Despite considerable recent insight into the molecular phenotypes and type 2 innate immune functions of tuft cells in rodents, there is sparse knowledge about the region-specific presence and molecular phenotypes of tuft cells in the human digestive tract. Here, we traced cholinergic tuft cells throughout the human alimentary tract with immunohistochemistry and deciphered their region-specific distribution and biomolecule coexistence patterns. While absent from the human stomach, cholinergic tuft cells localized to villi and crypts in the small and large intestines. In the biliary tract, they were present in the epithelium of extra-hepatic peribiliary glands, but not observed in the epithelia of the gall bladder and the common duct of the biliary tract. In the pancreas, solitary cholinergic tuft cells were frequently observed in the epithelia of small and medium-size intra- and inter-lobular ducts, while they were absent from acinar cells and from the main pancreatic duct. Double immunofluorescence revealed co-expression of choline acetyltransferase with structural (cytokeratin 18, villin, advillin) tuft cell markers and eicosanoid signaling (cyclooxygenase 1, hematopoietic prostaglandin D synthase, 5-lipoxygenase activating protein) biomolecules. Our results indicate that region-specific cholinergic signaling of tuft cells plays a role in mucosal immunity in health and disease, especially in infection and cancer.
Tuft cells represent a minor sub-population of post-mitotic epithelial cells in the mucosal lining of the mammalian alimentary tract1,2. On the morphological level, tuft cells are characterized by an apical tuft of stiff microvilli3. On the molecular level they show striking similarities with taste cells in the oral cavity. Hence, gastro-intestinal tuft cells have been shown to express structural markers such as villin4, advillin5, cytokeratin-18 (CK18)6 and doublecortin-like kinase 1 (DCLK1)7; taste receptors, such as sweet/umami (T1Rs) and bitter taste receptors (T2Rs)8,9; components of the canonical taste transduction cascade, i.e. α-gustducin10,11, phospholipase C β2 (PLCß2)12, and transient receptor potential isoform M5 (TRPM5)13; and enzymes for prostaglandin and leukotriene production, namely cyclooxygenases 1 (COX1 or Ptgs1) and 2 (COX2 or Ptgs2), hematopoietic prostaglandin-D-synthase (HPGDS)5,14, and arachidonate 5-lipoxygenase (ALOX5)5. The development of tuft cells depends on the transcription factor POU class 2 homeobox 3 (POU2F3)15. Only very recently, diverse functions of gastro-intestinal tuft cells in the context of cancer, infection, and inflammation have begun to emerge16.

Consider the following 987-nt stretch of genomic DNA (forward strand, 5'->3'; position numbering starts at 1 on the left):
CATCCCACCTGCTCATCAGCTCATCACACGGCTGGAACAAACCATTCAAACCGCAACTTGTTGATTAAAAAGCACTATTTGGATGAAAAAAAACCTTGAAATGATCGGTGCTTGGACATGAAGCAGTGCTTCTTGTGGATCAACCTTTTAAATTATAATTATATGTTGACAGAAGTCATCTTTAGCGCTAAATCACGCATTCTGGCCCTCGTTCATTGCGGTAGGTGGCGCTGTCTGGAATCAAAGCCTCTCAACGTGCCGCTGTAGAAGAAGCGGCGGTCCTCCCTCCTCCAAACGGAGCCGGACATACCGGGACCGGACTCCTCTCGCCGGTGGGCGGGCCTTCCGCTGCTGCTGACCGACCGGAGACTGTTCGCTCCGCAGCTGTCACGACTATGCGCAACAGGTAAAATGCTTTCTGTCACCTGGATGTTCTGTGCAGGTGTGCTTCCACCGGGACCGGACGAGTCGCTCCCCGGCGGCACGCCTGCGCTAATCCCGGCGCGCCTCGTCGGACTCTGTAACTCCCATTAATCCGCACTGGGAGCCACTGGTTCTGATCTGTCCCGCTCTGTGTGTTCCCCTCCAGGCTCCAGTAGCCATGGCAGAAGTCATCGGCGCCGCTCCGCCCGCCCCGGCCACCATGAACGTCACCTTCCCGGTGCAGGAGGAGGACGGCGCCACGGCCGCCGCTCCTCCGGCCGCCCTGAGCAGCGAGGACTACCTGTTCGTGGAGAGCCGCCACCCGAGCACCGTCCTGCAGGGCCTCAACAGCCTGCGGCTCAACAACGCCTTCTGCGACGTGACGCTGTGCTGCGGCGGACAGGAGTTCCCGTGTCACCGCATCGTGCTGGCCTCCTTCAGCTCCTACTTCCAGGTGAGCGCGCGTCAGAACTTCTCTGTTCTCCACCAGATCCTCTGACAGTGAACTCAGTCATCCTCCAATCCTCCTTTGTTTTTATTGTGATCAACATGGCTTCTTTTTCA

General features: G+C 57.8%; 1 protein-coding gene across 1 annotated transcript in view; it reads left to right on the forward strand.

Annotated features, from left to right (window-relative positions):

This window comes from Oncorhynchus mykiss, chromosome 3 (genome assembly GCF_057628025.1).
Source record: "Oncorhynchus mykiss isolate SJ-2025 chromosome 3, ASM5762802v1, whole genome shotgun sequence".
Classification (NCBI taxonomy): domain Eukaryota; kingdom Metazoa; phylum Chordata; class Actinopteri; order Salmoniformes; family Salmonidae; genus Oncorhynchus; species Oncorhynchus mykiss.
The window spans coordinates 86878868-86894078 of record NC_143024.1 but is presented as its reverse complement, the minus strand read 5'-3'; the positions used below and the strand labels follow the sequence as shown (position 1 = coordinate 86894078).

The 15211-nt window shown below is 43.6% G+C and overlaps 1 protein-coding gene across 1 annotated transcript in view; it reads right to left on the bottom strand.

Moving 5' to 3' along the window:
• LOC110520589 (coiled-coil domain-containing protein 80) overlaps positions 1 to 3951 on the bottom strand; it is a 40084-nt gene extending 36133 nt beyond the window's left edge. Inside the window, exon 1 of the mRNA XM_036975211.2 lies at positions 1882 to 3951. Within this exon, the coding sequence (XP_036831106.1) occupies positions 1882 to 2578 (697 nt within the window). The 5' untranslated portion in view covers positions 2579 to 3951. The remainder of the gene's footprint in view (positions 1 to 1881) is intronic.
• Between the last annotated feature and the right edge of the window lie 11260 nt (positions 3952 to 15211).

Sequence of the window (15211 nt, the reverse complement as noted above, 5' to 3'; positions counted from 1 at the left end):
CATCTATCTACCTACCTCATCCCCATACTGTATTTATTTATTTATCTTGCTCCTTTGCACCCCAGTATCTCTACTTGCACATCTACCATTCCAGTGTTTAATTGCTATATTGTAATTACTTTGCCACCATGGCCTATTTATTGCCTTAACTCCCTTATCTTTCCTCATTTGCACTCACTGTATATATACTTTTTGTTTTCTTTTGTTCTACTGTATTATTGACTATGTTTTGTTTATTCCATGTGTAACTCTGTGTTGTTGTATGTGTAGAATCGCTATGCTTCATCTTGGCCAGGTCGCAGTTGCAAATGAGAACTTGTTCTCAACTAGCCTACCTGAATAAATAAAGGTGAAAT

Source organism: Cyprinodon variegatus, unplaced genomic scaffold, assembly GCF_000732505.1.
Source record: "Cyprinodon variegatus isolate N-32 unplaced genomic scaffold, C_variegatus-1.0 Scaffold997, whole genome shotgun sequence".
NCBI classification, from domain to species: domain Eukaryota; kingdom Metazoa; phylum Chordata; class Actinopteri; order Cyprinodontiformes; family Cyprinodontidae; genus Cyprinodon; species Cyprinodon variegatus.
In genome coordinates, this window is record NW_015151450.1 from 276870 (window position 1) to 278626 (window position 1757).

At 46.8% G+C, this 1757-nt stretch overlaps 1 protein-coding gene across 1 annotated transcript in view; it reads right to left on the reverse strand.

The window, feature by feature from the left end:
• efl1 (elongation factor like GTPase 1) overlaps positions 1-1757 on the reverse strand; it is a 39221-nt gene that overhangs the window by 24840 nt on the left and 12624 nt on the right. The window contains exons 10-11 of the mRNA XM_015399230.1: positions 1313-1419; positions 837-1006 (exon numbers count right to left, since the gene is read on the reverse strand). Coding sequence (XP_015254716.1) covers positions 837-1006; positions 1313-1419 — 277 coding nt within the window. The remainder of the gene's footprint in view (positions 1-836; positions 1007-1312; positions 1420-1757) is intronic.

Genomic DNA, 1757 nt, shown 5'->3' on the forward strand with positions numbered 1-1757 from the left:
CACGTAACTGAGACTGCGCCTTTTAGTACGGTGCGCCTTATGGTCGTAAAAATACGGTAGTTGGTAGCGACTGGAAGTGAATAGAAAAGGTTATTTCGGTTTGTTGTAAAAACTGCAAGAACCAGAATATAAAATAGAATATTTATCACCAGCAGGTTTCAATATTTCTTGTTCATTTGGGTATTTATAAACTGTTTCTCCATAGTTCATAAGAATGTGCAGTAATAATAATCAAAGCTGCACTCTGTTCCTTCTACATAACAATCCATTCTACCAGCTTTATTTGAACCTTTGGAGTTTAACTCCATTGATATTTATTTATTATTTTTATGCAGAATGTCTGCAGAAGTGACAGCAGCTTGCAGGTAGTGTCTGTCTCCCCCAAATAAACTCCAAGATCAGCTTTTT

Gastro-intestinal tuft cells, like classical gustatory cells in oral taste buds, are presumed secondary chemosensory cells, implying that upon activation they signal either onto a sensory nerve ending, or onto resident and/or mobile cells in their local neighborhood, or both. While gustatory cells in the oral cavity express and release a plethora of neuroactive signaling substances17,18, gastro-intestinal tuft cells may utilize certain inflammation- and neuron-related molecules, including prostaglandins and leukotrienes (see above), the cytokine interleukin (IL) 2519, but also acetylcholine (ACh). ACh is produced from choline and acetyl-CoA by the enzyme choline acetyltransferase (ChAT). In mice, subsets of taste cells in the oral cavity contain ChAT-immunoreactivity20. Also extra-oral tuft cells21, and some functionally related chemosensory cells in the respiratory22,23,24 and urinary tracts25,26 express a cholinergic phenotype. Transgenic mice that produce enhanced green fluorescent protein (EGFP) under the control of the ChAT promoter27,28 are useful tools to visualize cholinergic tuft cells. It is still under debate, however, if classical taste and gastro-intestinal tuft cells accumulate and store ACh in secretory vesicles, and thus require the vesicular acetylcholine transporter (VAChT), as do cholinergic neurons29. Previously, we could show that almost all gastro-intestinal tuft cells in mice contain mRNA and immunoreactivity for ChAT, but not for VAChT, with the exception of some VAChT immunoreactive cells in the ascending colon21.
A presence of cells with tuft cell-like morphologies has been reported for the human gastro-intestinal tract30,31,32, and evidence for the presence of ACh and enzymatic activity of ChAT in gut surface epithelia has been provided33,34. Furthermore, ChAT immunoreactivity was detected in solitary cells in the epithelia of both the small and large human intestines. The staining pattern, however, suggested an enteroendocrine nature of these solitary ChAT cells in the epithelium35,36, or that they represent a yet undefined cell population37. Equivalent to mice, VAChT mRNA expression was absent throughout the epithelium of human gut mucosa38. This is indicative of an independent expression of the two components of the so-called cholinergic gene locus29 in non-neuronal cells of the human gut epithelium.